As an exchange student living in an international dorm in Germany during the nineties, I noticed that, at the beginning of the year, everyone was hanging out in groups of their own nationality. This was partly because we all sucked in varying levels at German and we all had to find ways to sign up for classes and get our visas straightened out. By the end of the year, however, all of us felt more comfortable in Germany and the nationalistic groups, had mostly disbanded.

    If you see women sticking together, it’s because we’re trying to make ourselves comfortable and figure out the best approach to being in the minority at work. Gathering inner strength is important when you are trying to expand yourself as a professional and a person. This is when I’m ok with people seeing me as a woman.

    When I’m not ok with people seeing me as a woman is when I’m working on really challenging problems at work. I might be way down in the tech and someone throws out at me, “oh you’re just taking that approach because you’re a girl.” All of my training and prior work that I’ve done to solve the problem has just been swept aside because of someone’s arbitrary and personal definition of woman. This is not ok and is actually ileagle in the U.S.

    We need visibility for women in testing & technology. Women need to be able to show up at work and worry about testing instead of being treated differently than men.

    I hope this clears up some confusion.

  2. I think it’s particularly difficult for women testers, because we are battling two stereotypes – the stereotype that developers have more technical skills than testers, and the stereotype that men have more technical skills than women.

    Unhappily, the most appalling gender discriminations that I have witnessed in IT have been women discriminating against other women. I saw a Development Manager talk about not hiring an excellent candidate because she had just married and “will probably have children soon”. I had a manager announce (falsely) to my colleagues that my reason for resigning was that I was going to get married and have children. I was approached by a male colleague in highly inappropriate ways and told by a woman HR representative that I was probably overreacting. All of these women were, or had been, testers.

    There is a need for change, and it needs to start with us. I like that you are raising awareness of this issue and I think it takes guts. Good on you.

  3. I’m part of the Diversity in agile group mentioned by Michael.
    We would like to gear about rolemodels, that do the exact opposite of what Trish is telling. Stories about people that make women want to go in (or stay in IT)

    I hope that you will propose at least one of these rolemodels.

  4. Emancipation was the death of many things.

    First: I have numerous girlfriends who think that to hell with that shit she would like to shop and go around and be paid for everything and not have to worry about anything but children and household and friends and hobbies and etc etc. Hell i would love that.

    Second: There are various countries that view your point differently. In my country we have no problem with woman. We treat them the same way. If they make a mistake we help them as any other human being. If they are good we praise them. BUT. There are woman who want the best of booth worlds. They don’t want to be treated as a woman in job but they want SOME of the things that come with woman hood. Politeness opening the door, extra things, extra earnings, and of course children and time for that.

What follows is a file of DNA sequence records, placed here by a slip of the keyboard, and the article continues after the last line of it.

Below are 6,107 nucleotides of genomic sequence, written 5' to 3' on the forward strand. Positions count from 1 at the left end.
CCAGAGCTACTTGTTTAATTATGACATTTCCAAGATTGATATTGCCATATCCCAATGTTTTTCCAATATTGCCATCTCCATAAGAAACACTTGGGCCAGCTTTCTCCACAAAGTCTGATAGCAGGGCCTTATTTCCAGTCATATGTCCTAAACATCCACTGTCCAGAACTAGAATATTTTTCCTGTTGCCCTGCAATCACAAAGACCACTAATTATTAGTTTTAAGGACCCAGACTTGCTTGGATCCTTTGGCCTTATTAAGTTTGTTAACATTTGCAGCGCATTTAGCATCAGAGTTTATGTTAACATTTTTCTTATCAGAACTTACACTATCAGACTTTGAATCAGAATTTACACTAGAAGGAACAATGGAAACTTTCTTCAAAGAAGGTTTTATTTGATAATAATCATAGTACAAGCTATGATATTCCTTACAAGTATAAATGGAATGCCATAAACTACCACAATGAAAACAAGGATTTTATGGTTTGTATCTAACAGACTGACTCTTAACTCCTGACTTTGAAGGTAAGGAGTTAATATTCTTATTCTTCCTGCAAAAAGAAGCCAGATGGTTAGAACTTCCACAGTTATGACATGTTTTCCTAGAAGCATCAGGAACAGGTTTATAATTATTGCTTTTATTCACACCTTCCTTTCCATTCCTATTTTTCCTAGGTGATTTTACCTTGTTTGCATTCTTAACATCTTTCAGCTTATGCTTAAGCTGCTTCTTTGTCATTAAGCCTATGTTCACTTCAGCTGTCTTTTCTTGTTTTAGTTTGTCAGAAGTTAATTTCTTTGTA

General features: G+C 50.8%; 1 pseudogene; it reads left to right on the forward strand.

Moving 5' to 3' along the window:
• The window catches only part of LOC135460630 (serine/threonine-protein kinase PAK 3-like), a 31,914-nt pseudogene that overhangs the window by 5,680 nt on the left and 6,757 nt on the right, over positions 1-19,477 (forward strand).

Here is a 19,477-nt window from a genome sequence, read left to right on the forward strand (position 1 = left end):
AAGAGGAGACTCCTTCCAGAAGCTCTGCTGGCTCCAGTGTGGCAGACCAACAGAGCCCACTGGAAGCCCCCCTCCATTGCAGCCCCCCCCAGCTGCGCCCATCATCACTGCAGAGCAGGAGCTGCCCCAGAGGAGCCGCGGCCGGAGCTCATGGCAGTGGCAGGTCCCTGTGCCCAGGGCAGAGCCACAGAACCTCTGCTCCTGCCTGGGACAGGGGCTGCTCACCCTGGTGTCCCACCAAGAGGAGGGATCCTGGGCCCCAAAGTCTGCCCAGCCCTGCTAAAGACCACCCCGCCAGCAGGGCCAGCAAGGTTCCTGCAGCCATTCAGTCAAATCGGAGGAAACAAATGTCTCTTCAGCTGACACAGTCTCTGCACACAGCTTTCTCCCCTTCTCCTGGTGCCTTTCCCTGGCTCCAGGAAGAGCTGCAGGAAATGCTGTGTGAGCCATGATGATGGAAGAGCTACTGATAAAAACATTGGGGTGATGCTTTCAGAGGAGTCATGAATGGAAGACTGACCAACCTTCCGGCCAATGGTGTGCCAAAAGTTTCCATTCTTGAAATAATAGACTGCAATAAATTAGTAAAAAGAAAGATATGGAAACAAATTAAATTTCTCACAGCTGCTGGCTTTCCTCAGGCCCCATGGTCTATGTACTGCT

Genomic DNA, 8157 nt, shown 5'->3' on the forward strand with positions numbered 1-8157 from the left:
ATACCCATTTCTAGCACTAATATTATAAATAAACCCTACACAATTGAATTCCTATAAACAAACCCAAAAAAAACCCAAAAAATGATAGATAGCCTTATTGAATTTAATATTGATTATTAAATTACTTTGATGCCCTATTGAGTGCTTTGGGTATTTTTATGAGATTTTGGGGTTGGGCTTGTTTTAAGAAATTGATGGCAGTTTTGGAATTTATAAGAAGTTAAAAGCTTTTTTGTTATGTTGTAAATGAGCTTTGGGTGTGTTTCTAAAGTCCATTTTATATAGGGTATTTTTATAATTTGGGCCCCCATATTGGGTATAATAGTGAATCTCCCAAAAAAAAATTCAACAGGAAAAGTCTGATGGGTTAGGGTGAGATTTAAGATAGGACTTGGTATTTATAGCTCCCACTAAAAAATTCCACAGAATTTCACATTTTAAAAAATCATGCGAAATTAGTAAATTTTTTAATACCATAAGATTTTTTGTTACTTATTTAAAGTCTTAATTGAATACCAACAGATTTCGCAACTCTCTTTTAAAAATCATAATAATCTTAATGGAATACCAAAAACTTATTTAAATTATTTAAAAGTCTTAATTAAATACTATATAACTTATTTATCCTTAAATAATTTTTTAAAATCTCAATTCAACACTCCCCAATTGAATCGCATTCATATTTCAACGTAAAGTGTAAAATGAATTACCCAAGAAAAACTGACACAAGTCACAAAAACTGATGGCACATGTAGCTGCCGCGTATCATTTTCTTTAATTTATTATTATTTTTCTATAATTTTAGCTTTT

It is a delicate topic indeed. I do think that you should be happy that you are taken as equal. In Somalia when a woman got’s raped she is arrested for offending the man who raped her. There a tribes out there who still sacrifice there woman to old, long forgotten Gods.

    So my advice to you is, you too should think before you make any amendments and try to figure out what you could do to be accepted as equal.

    Because people never change.

  5. @Yves I’m working on it.

    This is quite a comment. I took time to think about what you’re saying here before posting it.

    The women you are talking about in the first point are doing what they want. I don’t care if women or men want to stay home . It’s a luxury. Right now, my husband is taking a break from 10 years of firefighting. If anyone deserves to stay home for a while, he does.

    Your second point confuses me some. I don’t really know what you mean by extra things and extra earnings. Unless your country is different, women typically earn less than men.

    I’m definitely happy that I don’t have to worry about my safety, but I don’t see it as an extra in life. It pains me greatly that there are countries with situations like the one you describe and countries where fathers kill their daughters if their daughters aren’t dating a man hand-picked by dad.

    I’m never giving up on equality and, as people have seen on twitter, it’s something I’m willing to fight and even lose credibility over.

    People can change in negative or positive ways. From what I’ve seen they always do it in their own way and when they are ready. Forgiveness, sobriety, education, exercise, volunteering …these change people and usually for the better.

    I once knew a college history teacher who was teaching students about searching on the internet. This was a while ago when Google was still pretty young. The teacher asked her students to draw a conclusion by googling for women, birth rate and education. The conclusion her students drew was that when the amount of education women are getting increases, the birthrate decreases. This is corroborated in Hans Rosling’s legendary Ted talk.

  6. I am not a tester but I appreciate the points you bring up about gender in general. This discussion can go much further than just the IT world.
    Thank you Marlena for not letting our organs define our abilities.